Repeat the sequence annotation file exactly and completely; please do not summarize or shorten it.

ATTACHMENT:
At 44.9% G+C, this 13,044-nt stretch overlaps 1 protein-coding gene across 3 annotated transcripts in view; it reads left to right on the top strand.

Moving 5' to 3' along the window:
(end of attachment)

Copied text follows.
At 44.9% G+C, this 13,044-nt stretch overlaps 1 protein-coding gene across 3 annotated transcripts in view; it reads left to right on the top strand.

Moving 5' to 3' along the window: